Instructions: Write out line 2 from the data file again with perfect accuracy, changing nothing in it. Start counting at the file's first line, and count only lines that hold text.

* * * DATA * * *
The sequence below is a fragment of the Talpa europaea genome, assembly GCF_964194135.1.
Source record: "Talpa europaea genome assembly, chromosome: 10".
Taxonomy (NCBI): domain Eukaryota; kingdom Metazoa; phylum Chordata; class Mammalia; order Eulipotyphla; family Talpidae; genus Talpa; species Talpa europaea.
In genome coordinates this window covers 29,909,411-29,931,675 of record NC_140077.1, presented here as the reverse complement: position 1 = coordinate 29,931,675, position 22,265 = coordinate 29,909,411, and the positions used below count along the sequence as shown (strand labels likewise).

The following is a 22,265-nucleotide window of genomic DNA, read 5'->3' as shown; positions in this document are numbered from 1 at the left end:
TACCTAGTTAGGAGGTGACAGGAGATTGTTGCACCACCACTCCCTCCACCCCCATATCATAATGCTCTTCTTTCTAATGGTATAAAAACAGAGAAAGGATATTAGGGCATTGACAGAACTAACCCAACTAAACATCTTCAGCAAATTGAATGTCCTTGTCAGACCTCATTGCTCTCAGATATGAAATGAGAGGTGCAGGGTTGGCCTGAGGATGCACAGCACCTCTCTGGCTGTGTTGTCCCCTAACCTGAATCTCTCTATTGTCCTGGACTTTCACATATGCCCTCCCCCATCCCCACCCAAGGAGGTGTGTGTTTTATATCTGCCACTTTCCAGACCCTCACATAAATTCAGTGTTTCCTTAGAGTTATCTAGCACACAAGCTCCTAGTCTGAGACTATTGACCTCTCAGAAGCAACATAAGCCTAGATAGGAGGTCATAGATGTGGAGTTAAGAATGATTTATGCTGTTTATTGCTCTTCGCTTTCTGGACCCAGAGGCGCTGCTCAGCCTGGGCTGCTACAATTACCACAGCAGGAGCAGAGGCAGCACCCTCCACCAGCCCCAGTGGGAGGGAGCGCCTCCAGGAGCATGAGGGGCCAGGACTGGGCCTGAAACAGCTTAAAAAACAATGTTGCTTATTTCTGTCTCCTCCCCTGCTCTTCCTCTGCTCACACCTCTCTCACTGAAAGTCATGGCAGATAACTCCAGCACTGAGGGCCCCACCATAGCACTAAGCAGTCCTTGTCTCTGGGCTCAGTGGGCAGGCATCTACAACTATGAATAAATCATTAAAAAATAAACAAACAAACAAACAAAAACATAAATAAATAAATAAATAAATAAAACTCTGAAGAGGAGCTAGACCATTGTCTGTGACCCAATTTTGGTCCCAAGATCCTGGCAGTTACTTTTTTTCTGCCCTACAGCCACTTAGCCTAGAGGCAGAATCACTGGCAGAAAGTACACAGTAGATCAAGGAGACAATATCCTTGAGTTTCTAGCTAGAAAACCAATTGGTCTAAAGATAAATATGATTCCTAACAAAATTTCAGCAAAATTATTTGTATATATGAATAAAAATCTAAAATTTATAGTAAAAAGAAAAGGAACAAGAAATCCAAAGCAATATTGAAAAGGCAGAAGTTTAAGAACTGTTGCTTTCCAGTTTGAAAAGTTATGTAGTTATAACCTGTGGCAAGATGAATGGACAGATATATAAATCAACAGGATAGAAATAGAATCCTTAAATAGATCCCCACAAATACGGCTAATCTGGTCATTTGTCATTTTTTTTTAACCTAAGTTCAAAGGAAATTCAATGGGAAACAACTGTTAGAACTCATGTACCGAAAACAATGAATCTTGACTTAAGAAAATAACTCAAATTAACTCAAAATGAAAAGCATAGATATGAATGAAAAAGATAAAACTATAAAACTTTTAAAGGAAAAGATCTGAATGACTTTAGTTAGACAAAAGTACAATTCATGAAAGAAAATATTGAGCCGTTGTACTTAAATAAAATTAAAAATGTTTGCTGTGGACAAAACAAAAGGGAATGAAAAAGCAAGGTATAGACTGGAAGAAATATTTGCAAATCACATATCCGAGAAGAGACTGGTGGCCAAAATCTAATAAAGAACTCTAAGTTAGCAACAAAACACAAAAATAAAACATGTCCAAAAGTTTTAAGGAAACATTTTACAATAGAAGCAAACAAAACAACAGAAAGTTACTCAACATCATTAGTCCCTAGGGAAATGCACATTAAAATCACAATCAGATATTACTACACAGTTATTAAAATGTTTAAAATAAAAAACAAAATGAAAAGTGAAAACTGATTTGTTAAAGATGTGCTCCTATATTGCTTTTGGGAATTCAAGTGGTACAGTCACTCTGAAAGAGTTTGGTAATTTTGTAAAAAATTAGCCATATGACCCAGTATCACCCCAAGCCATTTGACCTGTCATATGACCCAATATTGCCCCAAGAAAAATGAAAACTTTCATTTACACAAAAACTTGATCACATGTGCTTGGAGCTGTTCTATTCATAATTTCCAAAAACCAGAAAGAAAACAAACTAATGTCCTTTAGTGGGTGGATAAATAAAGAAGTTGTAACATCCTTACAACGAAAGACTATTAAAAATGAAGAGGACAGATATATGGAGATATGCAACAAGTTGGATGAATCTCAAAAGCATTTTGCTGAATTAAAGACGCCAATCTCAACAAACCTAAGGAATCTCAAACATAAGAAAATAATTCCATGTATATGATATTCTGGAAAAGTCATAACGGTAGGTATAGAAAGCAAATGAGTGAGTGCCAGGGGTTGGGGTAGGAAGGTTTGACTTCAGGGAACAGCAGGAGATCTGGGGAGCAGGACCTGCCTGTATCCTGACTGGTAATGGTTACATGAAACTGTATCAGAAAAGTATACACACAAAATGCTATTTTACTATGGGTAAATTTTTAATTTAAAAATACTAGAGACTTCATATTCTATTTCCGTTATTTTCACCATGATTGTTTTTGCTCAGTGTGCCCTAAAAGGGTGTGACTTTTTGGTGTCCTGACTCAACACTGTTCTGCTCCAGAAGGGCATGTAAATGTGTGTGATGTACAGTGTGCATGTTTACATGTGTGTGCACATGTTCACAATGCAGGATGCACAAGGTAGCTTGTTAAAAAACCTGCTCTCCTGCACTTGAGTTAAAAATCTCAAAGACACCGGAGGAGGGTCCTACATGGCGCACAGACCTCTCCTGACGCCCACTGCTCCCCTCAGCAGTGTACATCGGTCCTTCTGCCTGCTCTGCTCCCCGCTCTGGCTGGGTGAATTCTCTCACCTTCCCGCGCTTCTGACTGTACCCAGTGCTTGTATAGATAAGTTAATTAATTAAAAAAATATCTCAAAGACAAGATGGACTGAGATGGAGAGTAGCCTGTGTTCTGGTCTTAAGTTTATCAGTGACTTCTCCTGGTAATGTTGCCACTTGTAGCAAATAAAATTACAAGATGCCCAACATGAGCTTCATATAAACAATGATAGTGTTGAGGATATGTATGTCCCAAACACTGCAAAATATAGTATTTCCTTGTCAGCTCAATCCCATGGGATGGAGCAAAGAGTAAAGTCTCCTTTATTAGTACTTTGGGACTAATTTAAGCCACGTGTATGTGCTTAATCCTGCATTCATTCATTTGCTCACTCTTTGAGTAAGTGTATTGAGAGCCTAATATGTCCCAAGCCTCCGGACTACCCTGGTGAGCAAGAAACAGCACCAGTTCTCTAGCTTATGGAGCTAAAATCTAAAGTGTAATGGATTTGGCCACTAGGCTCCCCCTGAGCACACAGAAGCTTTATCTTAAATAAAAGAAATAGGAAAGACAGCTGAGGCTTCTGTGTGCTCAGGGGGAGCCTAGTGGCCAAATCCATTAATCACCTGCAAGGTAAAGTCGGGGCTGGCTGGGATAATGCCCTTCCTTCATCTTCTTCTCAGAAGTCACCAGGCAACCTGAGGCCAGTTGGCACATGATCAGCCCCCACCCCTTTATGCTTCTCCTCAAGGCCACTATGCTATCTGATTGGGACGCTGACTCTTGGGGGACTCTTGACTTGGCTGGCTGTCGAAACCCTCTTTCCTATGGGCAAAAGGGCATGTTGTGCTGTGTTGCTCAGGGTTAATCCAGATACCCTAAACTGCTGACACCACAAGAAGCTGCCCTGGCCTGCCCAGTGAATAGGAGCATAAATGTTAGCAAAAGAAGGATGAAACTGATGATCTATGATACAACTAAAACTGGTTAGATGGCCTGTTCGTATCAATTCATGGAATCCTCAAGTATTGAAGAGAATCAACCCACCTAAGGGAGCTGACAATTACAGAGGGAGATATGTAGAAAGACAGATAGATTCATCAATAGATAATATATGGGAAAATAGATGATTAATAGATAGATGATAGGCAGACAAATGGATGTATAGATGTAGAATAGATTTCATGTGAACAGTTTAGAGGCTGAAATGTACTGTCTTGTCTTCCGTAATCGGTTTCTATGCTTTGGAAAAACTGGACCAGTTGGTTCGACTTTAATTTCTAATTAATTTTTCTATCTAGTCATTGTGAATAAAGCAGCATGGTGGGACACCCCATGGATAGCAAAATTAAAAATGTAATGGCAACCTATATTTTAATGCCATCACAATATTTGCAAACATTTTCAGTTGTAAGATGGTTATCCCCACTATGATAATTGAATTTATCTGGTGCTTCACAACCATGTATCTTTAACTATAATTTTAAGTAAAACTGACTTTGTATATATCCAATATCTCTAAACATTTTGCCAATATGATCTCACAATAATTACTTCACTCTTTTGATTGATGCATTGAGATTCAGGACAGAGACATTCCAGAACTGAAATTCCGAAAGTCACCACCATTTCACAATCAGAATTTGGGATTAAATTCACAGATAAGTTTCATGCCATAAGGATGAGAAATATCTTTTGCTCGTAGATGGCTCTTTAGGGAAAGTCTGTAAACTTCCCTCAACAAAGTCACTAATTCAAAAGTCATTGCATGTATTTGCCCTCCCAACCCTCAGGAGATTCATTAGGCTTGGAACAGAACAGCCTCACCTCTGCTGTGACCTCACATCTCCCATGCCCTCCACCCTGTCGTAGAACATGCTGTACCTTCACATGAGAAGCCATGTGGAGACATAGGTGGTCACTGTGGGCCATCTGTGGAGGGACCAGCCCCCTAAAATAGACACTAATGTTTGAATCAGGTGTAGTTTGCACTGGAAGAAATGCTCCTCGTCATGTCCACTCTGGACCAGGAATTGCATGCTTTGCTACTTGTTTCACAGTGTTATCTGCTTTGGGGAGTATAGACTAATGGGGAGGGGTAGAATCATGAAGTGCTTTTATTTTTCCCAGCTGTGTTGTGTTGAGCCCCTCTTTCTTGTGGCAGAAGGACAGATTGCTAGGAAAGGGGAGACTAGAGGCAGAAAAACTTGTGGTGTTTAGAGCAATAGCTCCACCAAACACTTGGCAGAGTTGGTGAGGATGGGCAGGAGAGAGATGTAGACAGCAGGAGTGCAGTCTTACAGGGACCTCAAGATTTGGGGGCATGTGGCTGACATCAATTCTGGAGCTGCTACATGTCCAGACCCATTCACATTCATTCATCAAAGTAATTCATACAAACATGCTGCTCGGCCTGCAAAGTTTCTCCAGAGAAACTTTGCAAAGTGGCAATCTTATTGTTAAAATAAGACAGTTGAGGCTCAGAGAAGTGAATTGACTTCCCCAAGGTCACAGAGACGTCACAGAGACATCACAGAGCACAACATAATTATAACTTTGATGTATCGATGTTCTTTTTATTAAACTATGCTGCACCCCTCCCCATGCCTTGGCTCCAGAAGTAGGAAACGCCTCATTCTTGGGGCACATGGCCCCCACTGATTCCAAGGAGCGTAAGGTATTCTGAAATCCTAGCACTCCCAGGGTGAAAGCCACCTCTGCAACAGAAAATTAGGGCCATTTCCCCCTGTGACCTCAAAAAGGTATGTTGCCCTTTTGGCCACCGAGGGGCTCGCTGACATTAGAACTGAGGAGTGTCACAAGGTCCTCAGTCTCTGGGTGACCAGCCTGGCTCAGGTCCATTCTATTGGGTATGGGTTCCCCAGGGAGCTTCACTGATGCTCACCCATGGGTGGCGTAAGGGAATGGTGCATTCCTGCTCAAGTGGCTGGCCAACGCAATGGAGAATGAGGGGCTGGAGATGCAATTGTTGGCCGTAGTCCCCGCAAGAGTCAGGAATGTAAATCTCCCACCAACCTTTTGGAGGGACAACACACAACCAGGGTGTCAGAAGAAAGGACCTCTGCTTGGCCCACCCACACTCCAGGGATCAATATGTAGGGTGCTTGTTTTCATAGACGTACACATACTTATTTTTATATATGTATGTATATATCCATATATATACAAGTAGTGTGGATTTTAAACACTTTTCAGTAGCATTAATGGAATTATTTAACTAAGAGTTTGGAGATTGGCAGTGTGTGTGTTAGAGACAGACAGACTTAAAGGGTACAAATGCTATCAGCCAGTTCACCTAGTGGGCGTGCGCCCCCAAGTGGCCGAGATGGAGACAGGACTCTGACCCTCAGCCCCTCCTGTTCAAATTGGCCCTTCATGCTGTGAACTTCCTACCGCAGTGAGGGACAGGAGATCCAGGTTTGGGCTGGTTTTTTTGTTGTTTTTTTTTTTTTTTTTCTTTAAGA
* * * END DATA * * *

Source record: "Talpa europaea genome assembly, chromosome: 10".